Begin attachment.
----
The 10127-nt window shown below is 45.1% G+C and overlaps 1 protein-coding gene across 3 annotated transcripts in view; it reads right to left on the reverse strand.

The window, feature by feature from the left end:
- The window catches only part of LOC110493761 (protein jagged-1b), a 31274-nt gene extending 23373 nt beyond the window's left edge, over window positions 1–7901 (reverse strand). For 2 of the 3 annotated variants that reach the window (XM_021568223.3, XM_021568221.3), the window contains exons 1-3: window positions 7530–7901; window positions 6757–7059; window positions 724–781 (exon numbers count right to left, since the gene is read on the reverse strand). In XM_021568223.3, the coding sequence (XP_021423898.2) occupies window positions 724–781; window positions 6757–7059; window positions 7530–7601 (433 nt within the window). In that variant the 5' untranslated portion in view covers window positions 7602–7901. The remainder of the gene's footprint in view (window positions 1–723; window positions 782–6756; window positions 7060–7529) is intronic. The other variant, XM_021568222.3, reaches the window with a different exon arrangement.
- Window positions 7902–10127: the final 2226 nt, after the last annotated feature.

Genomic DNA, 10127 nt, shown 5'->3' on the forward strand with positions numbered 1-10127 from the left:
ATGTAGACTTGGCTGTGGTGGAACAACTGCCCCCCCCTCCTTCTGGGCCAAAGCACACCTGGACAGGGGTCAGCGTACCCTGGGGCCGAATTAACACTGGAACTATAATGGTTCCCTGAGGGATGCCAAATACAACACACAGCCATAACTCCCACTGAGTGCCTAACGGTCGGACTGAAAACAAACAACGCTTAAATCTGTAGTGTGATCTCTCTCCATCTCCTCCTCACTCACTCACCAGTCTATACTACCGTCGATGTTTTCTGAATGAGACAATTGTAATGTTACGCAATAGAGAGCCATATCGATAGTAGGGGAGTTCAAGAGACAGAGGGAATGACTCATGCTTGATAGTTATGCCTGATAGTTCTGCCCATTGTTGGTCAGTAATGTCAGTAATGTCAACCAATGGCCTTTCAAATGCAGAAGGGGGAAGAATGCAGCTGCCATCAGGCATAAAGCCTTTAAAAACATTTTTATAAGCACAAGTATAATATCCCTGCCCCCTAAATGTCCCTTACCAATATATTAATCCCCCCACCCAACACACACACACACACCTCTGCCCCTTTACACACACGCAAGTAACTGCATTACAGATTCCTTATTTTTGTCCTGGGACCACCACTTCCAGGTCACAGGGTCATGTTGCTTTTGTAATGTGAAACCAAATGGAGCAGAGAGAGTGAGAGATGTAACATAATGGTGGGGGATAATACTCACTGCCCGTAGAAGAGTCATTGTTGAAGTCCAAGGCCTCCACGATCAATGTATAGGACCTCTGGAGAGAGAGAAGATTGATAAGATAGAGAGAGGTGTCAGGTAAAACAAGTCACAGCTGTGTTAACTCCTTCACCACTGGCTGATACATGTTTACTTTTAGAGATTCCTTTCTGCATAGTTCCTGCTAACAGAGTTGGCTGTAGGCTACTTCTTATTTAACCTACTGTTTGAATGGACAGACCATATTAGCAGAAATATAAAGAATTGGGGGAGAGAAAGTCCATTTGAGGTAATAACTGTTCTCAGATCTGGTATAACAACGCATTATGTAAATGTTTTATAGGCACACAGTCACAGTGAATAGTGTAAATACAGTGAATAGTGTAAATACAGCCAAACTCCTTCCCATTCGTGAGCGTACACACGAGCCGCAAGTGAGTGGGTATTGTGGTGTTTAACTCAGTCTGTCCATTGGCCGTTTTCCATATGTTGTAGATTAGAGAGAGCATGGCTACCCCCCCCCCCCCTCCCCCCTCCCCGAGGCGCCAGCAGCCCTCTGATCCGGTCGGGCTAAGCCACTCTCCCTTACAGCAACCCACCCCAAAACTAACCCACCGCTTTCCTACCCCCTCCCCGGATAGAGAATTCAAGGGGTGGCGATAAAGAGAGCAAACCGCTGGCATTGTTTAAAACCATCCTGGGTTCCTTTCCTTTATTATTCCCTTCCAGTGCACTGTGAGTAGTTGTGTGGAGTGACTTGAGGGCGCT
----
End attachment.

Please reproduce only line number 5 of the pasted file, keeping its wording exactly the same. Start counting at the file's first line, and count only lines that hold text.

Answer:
Genomic DNA, 10127 nt, shown 5'->3' on the forward strand with positions numbered 1-10127 from the left: